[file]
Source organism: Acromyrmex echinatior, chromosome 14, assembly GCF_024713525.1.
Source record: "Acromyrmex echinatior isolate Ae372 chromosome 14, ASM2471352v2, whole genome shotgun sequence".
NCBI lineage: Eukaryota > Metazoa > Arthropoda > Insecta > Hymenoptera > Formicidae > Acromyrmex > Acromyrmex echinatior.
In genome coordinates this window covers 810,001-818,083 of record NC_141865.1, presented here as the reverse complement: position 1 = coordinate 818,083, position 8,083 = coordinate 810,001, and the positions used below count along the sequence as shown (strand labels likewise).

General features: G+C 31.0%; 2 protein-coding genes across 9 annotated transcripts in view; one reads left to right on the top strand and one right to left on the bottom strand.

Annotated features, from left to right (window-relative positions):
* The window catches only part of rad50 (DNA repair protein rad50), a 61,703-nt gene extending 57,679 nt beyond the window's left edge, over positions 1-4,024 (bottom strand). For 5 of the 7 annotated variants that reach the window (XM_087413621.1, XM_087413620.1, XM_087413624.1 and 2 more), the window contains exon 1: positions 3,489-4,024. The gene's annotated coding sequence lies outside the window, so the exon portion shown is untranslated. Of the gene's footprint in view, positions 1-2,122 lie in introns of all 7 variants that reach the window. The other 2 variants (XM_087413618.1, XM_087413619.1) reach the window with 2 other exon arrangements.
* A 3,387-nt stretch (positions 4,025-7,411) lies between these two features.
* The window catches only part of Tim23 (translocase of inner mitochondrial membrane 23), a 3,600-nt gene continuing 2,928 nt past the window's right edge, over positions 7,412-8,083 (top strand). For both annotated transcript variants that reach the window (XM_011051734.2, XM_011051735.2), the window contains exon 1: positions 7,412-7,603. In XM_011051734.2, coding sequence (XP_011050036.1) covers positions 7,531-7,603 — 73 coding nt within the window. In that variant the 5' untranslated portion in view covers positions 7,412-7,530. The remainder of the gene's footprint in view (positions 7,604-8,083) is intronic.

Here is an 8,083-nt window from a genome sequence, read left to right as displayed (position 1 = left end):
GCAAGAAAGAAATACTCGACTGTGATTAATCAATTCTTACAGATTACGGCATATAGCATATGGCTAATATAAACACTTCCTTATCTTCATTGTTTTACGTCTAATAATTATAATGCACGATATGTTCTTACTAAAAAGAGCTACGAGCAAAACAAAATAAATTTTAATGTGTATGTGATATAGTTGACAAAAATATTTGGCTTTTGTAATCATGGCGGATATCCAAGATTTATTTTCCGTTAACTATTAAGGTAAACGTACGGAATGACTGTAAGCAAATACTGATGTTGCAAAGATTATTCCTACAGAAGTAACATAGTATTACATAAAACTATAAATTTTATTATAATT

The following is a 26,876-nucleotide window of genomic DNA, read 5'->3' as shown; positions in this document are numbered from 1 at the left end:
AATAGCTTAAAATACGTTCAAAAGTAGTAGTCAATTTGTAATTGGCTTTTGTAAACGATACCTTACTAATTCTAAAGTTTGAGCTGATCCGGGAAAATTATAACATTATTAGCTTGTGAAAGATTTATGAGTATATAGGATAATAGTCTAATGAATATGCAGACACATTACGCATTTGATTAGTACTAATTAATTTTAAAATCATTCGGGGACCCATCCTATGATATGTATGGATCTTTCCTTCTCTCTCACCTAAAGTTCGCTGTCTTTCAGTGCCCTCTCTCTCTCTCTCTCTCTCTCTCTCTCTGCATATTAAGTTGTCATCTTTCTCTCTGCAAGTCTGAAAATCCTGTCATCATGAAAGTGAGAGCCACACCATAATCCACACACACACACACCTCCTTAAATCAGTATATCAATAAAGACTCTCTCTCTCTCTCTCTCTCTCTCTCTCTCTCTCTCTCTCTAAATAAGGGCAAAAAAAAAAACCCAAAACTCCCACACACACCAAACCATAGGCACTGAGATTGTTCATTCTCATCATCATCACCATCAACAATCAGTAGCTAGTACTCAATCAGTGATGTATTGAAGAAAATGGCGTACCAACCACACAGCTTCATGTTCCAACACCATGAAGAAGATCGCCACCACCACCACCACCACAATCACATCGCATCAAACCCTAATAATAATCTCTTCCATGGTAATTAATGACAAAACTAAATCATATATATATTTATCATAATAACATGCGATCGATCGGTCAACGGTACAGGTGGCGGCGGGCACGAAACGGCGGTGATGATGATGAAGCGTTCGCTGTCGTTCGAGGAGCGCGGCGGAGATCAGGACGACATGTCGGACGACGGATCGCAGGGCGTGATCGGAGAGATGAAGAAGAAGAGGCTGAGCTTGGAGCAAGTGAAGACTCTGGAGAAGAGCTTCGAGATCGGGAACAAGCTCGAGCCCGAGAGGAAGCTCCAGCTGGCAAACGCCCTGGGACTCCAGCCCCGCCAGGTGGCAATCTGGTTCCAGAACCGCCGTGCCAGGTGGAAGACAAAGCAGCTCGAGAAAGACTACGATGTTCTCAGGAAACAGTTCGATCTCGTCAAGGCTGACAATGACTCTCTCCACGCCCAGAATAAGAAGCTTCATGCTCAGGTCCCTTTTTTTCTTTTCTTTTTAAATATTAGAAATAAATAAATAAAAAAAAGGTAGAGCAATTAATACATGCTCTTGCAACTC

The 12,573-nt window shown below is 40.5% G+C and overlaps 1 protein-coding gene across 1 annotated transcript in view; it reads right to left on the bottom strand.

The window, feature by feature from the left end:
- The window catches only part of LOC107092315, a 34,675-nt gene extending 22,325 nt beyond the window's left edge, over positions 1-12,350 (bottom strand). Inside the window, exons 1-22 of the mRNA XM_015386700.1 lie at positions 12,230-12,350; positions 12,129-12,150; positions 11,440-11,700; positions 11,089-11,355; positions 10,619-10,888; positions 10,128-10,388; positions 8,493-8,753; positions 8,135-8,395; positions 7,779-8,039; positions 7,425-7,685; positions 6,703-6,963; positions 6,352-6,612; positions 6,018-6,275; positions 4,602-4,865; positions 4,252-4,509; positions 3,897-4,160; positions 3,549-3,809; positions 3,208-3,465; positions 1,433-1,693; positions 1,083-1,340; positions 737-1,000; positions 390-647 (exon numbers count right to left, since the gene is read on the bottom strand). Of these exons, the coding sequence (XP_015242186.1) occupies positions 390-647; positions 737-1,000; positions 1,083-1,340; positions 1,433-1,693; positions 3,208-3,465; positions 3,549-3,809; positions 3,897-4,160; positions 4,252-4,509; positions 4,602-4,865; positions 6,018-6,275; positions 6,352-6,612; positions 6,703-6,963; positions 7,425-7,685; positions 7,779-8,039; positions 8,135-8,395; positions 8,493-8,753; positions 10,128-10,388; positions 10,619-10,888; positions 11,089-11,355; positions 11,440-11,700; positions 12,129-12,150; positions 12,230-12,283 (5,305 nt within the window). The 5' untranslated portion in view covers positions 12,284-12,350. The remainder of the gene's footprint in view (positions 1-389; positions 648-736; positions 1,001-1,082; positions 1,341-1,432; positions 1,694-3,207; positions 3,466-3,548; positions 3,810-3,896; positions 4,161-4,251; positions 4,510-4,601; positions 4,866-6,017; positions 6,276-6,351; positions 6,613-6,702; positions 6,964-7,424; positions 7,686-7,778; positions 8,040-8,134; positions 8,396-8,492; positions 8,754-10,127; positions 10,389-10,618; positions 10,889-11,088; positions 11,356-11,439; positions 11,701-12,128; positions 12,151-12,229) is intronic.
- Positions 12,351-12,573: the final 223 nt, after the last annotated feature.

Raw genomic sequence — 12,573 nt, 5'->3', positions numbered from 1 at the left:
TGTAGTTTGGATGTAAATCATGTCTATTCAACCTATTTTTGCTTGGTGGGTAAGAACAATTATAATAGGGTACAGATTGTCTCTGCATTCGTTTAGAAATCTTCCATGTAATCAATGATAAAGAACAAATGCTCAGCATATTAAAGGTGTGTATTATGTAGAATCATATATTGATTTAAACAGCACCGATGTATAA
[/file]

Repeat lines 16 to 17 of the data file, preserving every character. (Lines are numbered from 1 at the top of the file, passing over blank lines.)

- The window catches only part of LOC107092315, a 34,675-nt gene extending 22,325 nt beyond the window's left edge, over positions 1-12,350 (bottom strand). Inside the window, exons 1-22 of the mRNA XM_015386700.1 lie at positions 12,230-12,350; positions 12,129-12,150; positions 11,440-11,700; positions 11,089-11,355; positions 10,619-10,888; positions 10,128-10,388; positions 8,493-8,753; positions 8,135-8,395; positions 7,779-8,039; positions 7,425-7,685; positions 6,703-6,963; positions 6,352-6,612; positions 6,018-6,275; positions 4,602-4,865; positions 4,252-4,509; positions 3,897-4,160; positions 3,549-3,809; positions 3,208-3,465; positions 1,433-1,693; positions 1,083-1,340; positions 737-1,000; positions 390-647 (exon numbers count right to left, since the gene is read on the bottom strand). Of these exons, the coding sequence (XP_015242186.1) occupies positions 390-647; positions 737-1,000; positions 1,083-1,340; positions 1,433-1,693; positions 3,208-3,465; positions 3,549-3,809; positions 3,897-4,160; positions 4,252-4,509; positions 4,602-4,865; positions 6,018-6,275; positions 6,352-6,612; positions 6,703-6,963; positions 7,425-7,685; positions 7,779-8,039; positions 8,135-8,395; positions 8,493-8,753; positions 10,128-10,388; positions 10,619-10,888; positions 11,089-11,355; positions 11,440-11,700; positions 12,129-12,150; positions 12,230-12,283 (5,305 nt within the window). The 5' untranslated portion in view covers positions 12,284-12,350. The remainder of the gene's footprint in view (positions 1-389; positions 648-736; positions 1,001-1,082; positions 1,341-1,432; positions 1,694-3,207; positions 3,466-3,548; positions 3,810-3,896; positions 4,161-4,251; positions 4,510-4,601; positions 4,866-6,017; positions 6,276-6,351; positions 6,613-6,702; positions 6,964-7,424; positions 7,686-7,778; positions 8,040-8,134; positions 8,396-8,492; positions 8,754-10,127; positions 10,389-10,618; positions 10,889-11,088; positions 11,356-11,439; positions 11,701-12,128; positions 12,151-12,229) is intronic.
- Positions 12,351-12,573: the final 223 nt, after the last annotated feature.